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'Assumptions and driveway decisions' | Prosecutor says led to fatal encounter as day 1 in the death of Ahmaud Arbery trial concludes

The trial of Travis and Greg McMichael and their neighbor William “Roddy” Bryan is expected to last up to 10 days.

BRUNSWICK, Ga. — The trial of Travis and Greg McMichael and their neighbor William “Roddy” Bryan, which is expected to last up to 10 days, got underway Friday morning after three weeks of jury selection.

“Assumptions and driveway decisions.” According to state Prosecutor Linda Dunikoski, those two things fueled the fatal encounter between Ahmaud Arbery and the three men charged with his murder.

In a one-hour and 35-minute opening statement, Dunikoski showed the video of Arbery’s killing a handful of times and described the actions of the men using their own statements to police, describing how they “ran him into a ditch” and trapped Arbery “like a rat.”

“I thought, well, you know he’s running from somebody, he’s just done, something,” Travis McMichael told police.

“I don’t think the guy has actually stolen anything,” Greg McMichael told police.

But Travis McMichael’s attorney Bob Rubin countered, “This case is about duty and responsibility. It’s about Travis McMichaels’ duty and responsibility to himself to his family and to his neighborhood. And it’s about your duty and responsibility as jurors.”

In the first of three opening statements by the defense, Rubin noted that Arbery made four nighttime visits to the house under construction in Satilla Shores. He painted a portrait of a neighborhood experiencing escalating anxiety after a series of thefts and trespasses, and noted that neighbors had previously discussed trying to detain or “hem in” the suspect until police could arrive.

He described Arbery as the aggressor in the encounter, charging at Travis McMichael, whom he said raised his shotgun in an effort to stop him, not to kill him.

“Travis’ training had taught him to show a weapon. Not to use a weapon. Because that is a way to deescalate violence,” Rubin said.

Rubin noted that even as the chase was happening, the McMichaels dialed 911.

“Before the first shot is fired  .. they called the police. That is not evidence of intent to murder.”

Opening statements from the other two defendants continued into the afternoon.

Franklin Hogue, representing Greg McMichael, began his opening statement telling jurors his client was “absolutely sure, he was absolutely certain and he was absolutely right. The guy he saw was the guy he suspected” – someone who’d trespassed on the private property several times, that police were seeking to speak to, and who showed up in the neighborhood “not in the bright light of day but in the dark of night.”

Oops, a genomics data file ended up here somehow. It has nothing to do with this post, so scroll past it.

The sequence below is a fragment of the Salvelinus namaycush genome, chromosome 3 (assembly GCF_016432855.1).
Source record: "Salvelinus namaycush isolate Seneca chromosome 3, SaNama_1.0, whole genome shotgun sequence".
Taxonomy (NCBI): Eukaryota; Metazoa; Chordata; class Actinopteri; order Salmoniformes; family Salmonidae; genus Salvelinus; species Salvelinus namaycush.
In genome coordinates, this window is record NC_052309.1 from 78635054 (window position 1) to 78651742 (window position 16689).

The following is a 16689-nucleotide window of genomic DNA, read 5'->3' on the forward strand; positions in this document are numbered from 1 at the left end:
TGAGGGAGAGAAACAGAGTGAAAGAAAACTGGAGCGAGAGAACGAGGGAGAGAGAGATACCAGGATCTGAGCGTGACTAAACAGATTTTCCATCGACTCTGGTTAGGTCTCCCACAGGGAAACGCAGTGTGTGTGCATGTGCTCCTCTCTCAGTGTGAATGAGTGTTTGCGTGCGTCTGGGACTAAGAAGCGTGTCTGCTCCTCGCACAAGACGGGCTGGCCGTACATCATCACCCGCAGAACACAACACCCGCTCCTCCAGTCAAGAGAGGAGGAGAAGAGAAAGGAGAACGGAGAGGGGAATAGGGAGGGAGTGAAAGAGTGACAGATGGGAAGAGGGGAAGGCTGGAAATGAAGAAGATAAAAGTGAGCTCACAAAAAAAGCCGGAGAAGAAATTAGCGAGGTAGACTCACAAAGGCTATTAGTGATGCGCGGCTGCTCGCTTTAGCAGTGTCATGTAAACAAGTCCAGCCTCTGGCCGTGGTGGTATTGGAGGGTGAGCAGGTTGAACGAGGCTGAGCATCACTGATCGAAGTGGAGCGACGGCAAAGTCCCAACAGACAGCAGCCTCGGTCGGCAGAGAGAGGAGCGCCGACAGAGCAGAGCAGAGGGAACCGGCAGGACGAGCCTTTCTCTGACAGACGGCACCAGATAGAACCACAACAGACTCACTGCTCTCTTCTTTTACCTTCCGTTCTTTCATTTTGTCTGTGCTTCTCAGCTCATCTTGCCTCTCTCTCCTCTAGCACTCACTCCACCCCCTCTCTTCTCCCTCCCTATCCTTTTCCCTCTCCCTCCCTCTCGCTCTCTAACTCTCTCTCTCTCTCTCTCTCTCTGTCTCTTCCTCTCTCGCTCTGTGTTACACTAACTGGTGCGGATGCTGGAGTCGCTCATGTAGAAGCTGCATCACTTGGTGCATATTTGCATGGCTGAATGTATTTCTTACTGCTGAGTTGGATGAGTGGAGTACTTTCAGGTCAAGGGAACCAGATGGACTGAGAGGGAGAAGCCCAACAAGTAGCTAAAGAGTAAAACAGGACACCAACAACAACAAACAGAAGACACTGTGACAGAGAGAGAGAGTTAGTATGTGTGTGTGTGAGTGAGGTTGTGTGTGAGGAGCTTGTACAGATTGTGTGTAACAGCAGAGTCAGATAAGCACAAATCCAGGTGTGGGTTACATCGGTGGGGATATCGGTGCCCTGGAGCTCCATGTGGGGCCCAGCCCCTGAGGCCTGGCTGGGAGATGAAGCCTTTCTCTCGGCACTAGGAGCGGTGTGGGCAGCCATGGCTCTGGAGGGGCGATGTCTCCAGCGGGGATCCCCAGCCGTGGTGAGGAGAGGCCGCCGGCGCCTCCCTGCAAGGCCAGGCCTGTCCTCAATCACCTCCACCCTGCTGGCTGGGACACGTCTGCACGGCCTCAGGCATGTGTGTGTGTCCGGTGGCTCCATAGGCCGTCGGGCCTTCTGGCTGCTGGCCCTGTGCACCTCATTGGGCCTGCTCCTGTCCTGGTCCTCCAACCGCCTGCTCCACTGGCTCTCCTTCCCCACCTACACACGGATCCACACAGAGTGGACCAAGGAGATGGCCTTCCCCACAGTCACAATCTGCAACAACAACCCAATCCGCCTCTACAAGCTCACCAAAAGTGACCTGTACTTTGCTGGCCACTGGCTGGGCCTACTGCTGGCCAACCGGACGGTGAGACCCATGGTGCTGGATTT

Hogue said he relied on the fact that he was “law enforcement trained for 30 years.. and chased Arbery to hold him for police, not to shoot him.

“The what happened in this case will for the most part be without dispute. …The why it happened is what this case is about. This case turns on intent, belief, knowledge, and the reasons for those beliefs.”

“I consider an American courtroom to be practically a sacred place,” Hogue told jurors. “It’s in here that the facts will unfold for you. It’s in this room where you will decide the truth. And the truth is Greg McMichael is not guilty of any of these crimes.”

Kevin Gough, attorney for Roddie Bryan, waived his opening statement until the state finishes presenting their case, which is his right.

Evidence begins with Glynn County Police Officer William Duggan. Noting that his body cam footage “could in some ways be surprising or elicit some reaction,” the judge gives people an opportunity to leave. Arbery’s mom, Wanda Cooper Jones remains. Leigh McMichael, Travis McMichael's mom, leaves. Arbery’s father is not present.

Glynn County Police Officer William Duggan was the first to testify. Prosecutors played his body camera and dashcam video for jurors, with Officer Duggan occasionally identifying an officer or a defendant. He said when he first arrived, he saw Travis McMichael “covered in blood, there was blood all over.”

In his report, Duggan described McMichael as “very upset.” When he asked McMichael if he was OK – meaning injured -- and McMichael replied, “No I’m not OK. I just fucking killed somebody.” He compared that response to “a driver of a car who had just hit a child.”

During cross-examination, attorney Jason Sheffield noted that the officer did not feel imperiled by the McMichaels and determined, “it was safe to enter the scene?” Duggan said it was.

Duggan, who attempted to render aid to Arbery, noted there was a lot of blood on the ground and that Arbery had “fixed eyes.” Sheffield asked if it was possible “that he could have been deceased at that moment.” Duggan says that it was possible.

After Duggan’s testimony ended, the judge sent the jury home, asking them to return Monday at 9 a.m.

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